Menser Inc. is a family owned and operated plumbing and heating company turning 104 years old in 2009. Margaret F. Menser is the second generation working in the business, along with her children Marilyn M. Laughery and Todd E. Menser.
The fourth generation is a working part of the team right now, and it was through Jennifer Bittinger (original owner W.E. Menser’s great-granddaughter) that PM found out about a unique radiant and hydronic application for the Pittsburgh Zoo and PPG Aquarium.
This world-renowned zoo has had a long-standing commitment to the African elephant population, beginning with a 1994 acquisition of two bulls, according to Dr. Barbara Baker, president and CEO of the Pittsburgh Zoo and PPG Aquarium.
Hoping to continue its successful African elephant breeding program, funds were secured in January 2006 to develop an International Conservation Center in Somerset County. The 724-acre center is a multifaceted elephant care and breeding facility, which houses up to 20 elephants, including five bulls of various ages.
The first facility designed sits on approximately 1 acre. This space consists of stalls for animal housing, a large indoor arena for exercise in winter months, as well as space for staff training and education programs.
And since there’s nothing like a warm environment to encourage some proper elephant “bonding,” Menser Inc. was called in to provide a radiantly heated bull pen and keeper area.
Jennifer’s husband Matthew Bittinger also works in Menser Inc. and was the technical mechanic for this project. The plumbing and heating teams began work in July 2008, starting with the installation of thousands of feet of 1/2-inch REHAU tubing in the stalls and zookeeper space.
But the project wasn’t your typical radiant install job, Matthew Bittinger said. “We had to be conscious of the manifold locations, pipe, thermostat locations and materials used; we needed to keep it safe for the elephants.”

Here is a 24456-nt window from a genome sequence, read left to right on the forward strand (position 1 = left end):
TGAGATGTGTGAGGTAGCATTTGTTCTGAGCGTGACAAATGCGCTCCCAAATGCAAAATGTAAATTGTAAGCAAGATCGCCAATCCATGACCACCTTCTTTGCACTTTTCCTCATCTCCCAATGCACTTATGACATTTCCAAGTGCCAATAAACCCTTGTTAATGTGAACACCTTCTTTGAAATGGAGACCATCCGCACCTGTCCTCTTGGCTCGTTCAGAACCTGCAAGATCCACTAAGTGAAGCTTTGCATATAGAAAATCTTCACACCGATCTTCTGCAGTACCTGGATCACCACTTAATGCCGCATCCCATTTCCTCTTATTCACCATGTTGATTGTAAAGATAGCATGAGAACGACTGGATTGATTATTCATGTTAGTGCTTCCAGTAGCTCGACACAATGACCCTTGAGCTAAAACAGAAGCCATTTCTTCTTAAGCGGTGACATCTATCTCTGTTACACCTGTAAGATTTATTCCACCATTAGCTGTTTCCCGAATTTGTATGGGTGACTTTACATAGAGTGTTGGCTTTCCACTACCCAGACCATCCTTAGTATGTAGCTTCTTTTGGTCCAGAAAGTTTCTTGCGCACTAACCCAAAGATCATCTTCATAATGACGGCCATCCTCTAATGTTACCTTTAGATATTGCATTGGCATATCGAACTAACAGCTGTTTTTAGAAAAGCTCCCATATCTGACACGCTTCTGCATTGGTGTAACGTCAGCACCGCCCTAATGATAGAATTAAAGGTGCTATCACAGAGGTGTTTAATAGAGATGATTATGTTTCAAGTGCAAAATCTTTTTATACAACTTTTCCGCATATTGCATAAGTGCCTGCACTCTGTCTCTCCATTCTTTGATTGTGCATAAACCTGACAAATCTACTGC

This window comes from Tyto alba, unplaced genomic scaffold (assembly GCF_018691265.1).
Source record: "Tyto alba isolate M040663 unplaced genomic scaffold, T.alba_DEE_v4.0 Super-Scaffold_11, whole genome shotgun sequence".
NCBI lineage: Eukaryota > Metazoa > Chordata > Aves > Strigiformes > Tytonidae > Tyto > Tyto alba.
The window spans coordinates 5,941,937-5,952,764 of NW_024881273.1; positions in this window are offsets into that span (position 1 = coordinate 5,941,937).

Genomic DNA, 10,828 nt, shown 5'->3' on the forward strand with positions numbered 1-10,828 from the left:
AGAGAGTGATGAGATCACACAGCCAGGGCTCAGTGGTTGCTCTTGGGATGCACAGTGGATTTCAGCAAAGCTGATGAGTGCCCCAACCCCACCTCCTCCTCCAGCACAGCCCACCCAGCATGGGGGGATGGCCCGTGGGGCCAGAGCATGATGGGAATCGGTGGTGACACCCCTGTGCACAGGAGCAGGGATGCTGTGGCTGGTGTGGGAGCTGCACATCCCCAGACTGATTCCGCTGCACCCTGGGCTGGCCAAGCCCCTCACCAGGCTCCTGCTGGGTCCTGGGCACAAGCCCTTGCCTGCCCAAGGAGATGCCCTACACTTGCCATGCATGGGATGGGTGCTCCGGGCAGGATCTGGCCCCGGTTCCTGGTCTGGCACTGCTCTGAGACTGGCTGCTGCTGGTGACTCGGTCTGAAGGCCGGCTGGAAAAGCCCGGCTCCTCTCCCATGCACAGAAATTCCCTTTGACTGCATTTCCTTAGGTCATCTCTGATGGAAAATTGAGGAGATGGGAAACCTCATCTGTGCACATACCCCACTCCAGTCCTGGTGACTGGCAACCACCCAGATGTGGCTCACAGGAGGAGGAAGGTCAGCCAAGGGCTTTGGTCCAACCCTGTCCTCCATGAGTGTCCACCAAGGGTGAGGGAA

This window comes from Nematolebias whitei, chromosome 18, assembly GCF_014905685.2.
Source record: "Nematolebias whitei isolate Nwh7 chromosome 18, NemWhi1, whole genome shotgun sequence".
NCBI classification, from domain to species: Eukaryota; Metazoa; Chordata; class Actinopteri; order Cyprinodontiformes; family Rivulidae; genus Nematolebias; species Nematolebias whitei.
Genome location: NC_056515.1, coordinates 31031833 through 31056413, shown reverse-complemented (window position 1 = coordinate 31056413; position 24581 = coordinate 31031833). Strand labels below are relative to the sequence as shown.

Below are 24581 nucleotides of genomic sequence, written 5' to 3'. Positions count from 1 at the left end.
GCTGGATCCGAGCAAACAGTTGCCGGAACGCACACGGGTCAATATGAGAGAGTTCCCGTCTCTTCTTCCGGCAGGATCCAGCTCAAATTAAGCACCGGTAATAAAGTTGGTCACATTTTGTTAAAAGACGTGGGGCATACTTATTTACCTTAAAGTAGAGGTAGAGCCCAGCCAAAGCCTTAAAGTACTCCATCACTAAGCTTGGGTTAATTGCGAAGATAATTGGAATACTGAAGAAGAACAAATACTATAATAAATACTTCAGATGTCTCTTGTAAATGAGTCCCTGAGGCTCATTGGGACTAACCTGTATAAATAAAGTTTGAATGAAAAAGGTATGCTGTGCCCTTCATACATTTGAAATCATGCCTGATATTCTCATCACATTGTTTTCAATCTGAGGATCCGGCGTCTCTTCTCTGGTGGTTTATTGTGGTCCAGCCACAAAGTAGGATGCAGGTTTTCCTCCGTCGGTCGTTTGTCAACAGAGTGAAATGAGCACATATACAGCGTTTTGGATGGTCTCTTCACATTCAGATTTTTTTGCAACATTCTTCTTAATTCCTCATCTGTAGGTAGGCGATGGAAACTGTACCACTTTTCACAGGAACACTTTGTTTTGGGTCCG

For example, Menser installed remote sensors in the concrete. The company also hung and piped hydronic unit heaters about 20 feet in the air, out of the elephants’ reach.
“There were other differences with this project,” Bittinger said. “The elephants are very curious, and would try to dig up the system if they could, so we dug and placed the pipe deeper than normal. Also, we ran the heating tube through PVC pipe for added protection.”
High output hydronic baseboard was installed in the keeper area on the second floor, which houses a lunch break area and bathroom with a shower for workers to clean up after taking care of the animals. There is also a kitchen and prep area for the animals’ meals located in the basement.
All this heated space is powered by three Weil-McLain Ultra 310 boilers.
Besides heat, Menser also played a part in delivering water to the animals. “The zoo wanted to be as ‘green’ as possible, being a conservation center. They wanted to reclaim and filter water for reuse, which they’ll use to wash down the stalls.”
A water pump system for the domestic and greywater systems was installed. However, the well was not producing a high enough volume of water to handle the projected usage. Installation of pipe around the building to catch rainwater from the downspouts and the drains in the stalls will go into the greywater system to be filtered and reused for wash down.
“We ran this pipe about 600 feet to the filtration system. After being filtered, we have a pump to get the water back up to the building.”
Todd E. Menser also designed and installed drinking stations for the elephants to mix the water. “Elephants drink warm water,” Jennifer informed us. Pumps automatically fill the drinking station through a timer.
Since completion in December 2008, Jackson, one of only three breeding African bulls in the country, has moved in to his new home and is adjusting well to his new surroundings.
“We really enjoyed the challenge of this project,” says Todd Menser. “I have to wonder what my father and grandfather would think about a job like this one. When W.E. started out, indoor plumbing and heating were new concepts.”
The company has signed on to provide plumbing to the next phase of the ICC - four bunk houses, a bath house and a multipurpose room for a kids camp the zoo will offer to help educate children.
Besides this next project, Menser is also the service and maintenance company for the zoo, which Bittinger is excited about, since the team will be able to follow Jackson’s progress and watch just how much he and his fellow elephants enjoy the space the heating team created for them.